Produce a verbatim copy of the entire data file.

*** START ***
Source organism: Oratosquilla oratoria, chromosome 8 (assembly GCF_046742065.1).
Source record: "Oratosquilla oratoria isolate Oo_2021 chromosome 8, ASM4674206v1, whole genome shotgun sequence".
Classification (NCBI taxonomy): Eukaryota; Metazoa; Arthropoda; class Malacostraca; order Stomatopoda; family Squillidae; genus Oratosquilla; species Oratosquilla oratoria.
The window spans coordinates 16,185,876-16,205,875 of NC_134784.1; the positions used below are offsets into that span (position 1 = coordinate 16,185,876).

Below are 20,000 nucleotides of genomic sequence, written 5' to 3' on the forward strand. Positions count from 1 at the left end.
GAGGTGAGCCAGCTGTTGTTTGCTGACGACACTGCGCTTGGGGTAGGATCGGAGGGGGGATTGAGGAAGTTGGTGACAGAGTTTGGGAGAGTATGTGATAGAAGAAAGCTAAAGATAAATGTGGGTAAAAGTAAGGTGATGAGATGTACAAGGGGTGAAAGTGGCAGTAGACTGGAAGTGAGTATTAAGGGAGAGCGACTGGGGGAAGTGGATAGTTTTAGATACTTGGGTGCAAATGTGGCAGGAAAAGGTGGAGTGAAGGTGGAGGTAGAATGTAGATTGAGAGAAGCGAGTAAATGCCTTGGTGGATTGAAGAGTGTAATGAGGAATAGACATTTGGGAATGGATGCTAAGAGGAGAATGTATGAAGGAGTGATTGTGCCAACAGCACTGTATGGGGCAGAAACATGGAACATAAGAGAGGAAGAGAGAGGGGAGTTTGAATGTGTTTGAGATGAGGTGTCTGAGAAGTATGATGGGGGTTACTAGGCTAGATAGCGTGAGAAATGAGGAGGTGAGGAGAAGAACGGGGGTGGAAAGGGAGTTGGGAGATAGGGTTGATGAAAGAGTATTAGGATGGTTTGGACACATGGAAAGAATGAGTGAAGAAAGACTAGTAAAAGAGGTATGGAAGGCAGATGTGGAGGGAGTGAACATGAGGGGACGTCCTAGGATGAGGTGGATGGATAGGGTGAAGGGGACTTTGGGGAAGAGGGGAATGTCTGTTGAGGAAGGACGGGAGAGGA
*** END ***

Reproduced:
Source organism: Oratosquilla oratoria, chromosome 8 (assembly GCF_046742065.1).
Source record: "Oratosquilla oratoria isolate Oo_2021 chromosome 8, ASM4674206v1, whole genome shotgun sequence".
Classification (NCBI taxonomy): Eukaryota; Metazoa; Arthropoda; class Malacostraca; order Stomatopoda; family Squillidae; genus Oratosquilla; species Oratosquilla oratoria.
The window spans coordinates 16,185,876-16,205,875 of NC_134784.1; the positions used below are offsets into that span (position 1 = coordinate 16,185,876).

Below are 20,000 nucleotides of genomic sequence, written 5' to 3' on the forward strand. Positions count from 1 at the left end.
GAGGTGAGCCAGCTGTTGTTTGCTGACGACACTGCGCTTGGGGTAGGATCGGAGGGGGGATTGAGGAAGTTGGTGACAGAGTTTGGGAGAGTATGTGATAGAAGAAAGCTAAAGATAAATGTGGGTAAAAGTAAGGTGATGAGATGTACAAGGGGTGAAAGTGGCAGTAGACTGGAAGTGAGTATTAAGGGAGAGCGACTGGGGGAAGTGGATAGTTTTAGATACTTGGGTGCAAATGTGGCAGGAAAAGGTGGAGTGAAGGTGGAGGTAGAATGTAGATTGAGAGAAGCGAGTAAATGCCTTGGTGGATTGAAGAGTGTAATGAGGAATAGACATTTGGGAATGGATGCTAAGAGGAGAATGTATGAAGGAGTGATTGTGCCAACAGCACTGTATGGGGCAGAAACATGGAACATAAGAGAGGAAGAGAGAGGGGAGTTTGAATGTGTTTGAGATGAGGTGTCTGAGAAGTATGATGGGGGTTACTAGGCTAGATAGCGTGAGAAATGAGGAGGTGAGGAGAAGAACGGGGGTGGAAAGGGAGTTGGGAGATAGGGTTGATGAAAGAGTATTAGGATGGTTTGGACACATGGAAAGAATGAGTGAAGAAAGACTAGTAAAAGAGGTATGGAAGGCAGATGTGGAGGGAGTGAACATGAGGGGACGTCCTAGGATGAGGTGGATGGATAGGGTGAAGGGGACTTTGGGGAAGAGGGGAATGTCTGTTGAGGAAGGACGGGAGAGGA